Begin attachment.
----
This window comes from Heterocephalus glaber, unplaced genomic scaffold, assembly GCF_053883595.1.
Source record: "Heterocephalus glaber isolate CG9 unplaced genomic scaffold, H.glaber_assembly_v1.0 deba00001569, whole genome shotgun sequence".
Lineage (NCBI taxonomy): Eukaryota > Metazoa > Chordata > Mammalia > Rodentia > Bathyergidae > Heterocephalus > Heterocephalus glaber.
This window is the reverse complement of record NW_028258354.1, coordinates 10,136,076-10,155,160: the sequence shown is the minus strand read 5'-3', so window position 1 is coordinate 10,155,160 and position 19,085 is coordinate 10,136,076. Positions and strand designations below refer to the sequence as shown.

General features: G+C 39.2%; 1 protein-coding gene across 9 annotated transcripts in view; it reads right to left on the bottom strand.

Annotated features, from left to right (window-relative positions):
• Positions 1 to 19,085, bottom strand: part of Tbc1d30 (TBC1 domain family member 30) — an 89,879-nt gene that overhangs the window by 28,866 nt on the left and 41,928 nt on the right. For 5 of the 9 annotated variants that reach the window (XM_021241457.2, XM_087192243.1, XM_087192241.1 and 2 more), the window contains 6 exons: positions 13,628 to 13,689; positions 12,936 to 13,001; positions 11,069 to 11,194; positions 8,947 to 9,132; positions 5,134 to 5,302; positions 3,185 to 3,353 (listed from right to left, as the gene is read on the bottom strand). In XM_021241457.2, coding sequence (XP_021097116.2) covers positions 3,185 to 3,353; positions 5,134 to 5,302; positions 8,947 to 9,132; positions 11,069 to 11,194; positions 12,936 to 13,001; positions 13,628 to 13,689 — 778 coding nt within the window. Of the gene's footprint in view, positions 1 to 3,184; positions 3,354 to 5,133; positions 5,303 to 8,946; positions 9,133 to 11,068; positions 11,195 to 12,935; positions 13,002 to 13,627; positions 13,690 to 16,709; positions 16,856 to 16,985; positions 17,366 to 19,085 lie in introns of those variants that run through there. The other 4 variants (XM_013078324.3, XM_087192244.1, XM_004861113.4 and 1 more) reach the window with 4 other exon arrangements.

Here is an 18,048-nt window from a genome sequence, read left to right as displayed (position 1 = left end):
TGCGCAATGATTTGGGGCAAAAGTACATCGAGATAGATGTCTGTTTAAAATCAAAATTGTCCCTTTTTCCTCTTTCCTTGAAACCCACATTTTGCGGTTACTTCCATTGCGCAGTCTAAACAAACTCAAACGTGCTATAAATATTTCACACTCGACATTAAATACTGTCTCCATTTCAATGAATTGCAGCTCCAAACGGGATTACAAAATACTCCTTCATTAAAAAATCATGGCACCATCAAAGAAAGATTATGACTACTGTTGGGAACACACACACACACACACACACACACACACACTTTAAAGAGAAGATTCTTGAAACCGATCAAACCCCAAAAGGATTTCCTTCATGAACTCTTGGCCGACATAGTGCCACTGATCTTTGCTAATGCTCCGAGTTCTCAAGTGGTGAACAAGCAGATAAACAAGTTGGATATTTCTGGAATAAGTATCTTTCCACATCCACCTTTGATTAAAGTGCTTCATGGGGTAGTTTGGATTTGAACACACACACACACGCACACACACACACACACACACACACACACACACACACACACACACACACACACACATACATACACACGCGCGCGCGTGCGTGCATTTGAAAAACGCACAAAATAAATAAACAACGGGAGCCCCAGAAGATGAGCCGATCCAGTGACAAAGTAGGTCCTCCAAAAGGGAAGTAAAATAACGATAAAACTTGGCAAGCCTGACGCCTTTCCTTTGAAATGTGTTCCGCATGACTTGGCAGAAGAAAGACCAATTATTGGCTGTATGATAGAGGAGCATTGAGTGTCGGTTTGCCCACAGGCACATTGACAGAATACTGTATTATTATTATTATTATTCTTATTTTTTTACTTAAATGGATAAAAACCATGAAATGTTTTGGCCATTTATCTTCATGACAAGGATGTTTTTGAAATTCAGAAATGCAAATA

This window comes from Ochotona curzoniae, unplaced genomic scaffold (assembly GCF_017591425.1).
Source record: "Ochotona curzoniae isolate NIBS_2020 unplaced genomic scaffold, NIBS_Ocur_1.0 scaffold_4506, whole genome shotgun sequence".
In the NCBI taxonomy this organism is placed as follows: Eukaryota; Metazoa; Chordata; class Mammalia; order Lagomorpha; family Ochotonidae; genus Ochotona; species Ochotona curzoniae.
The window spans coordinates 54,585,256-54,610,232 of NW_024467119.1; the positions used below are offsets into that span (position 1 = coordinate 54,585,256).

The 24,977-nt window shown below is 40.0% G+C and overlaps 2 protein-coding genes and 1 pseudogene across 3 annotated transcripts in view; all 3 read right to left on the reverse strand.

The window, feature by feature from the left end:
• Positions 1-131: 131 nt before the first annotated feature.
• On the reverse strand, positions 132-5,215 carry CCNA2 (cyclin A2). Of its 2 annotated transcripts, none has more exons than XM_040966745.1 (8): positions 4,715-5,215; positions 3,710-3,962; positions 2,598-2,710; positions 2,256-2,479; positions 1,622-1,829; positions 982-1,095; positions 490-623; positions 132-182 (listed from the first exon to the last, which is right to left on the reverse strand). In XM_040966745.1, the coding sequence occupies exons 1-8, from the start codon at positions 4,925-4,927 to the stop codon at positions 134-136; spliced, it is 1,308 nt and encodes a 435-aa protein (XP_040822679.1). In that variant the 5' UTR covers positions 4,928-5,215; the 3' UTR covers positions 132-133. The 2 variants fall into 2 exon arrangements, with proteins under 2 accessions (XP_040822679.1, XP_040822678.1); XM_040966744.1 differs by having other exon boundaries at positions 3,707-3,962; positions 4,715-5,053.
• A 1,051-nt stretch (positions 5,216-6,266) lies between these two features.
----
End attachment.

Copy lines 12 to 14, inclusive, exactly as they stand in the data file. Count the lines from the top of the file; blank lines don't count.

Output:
In the NCBI taxonomy this organism is placed as follows: Eukaryota; Metazoa; Chordata; class Mammalia; order Lagomorpha; family Ochotonidae; genus Ochotona; species Ochotona curzoniae.
The window spans coordinates 54,585,256-54,610,232 of NW_024467119.1; the positions used below are offsets into that span (position 1 = coordinate 54,585,256).

The 24,977-nt window shown below is 40.0% G+C and overlaps 2 protein-coding genes and 1 pseudogene across 3 annotated transcripts in view; all 3 read right to left on the reverse strand.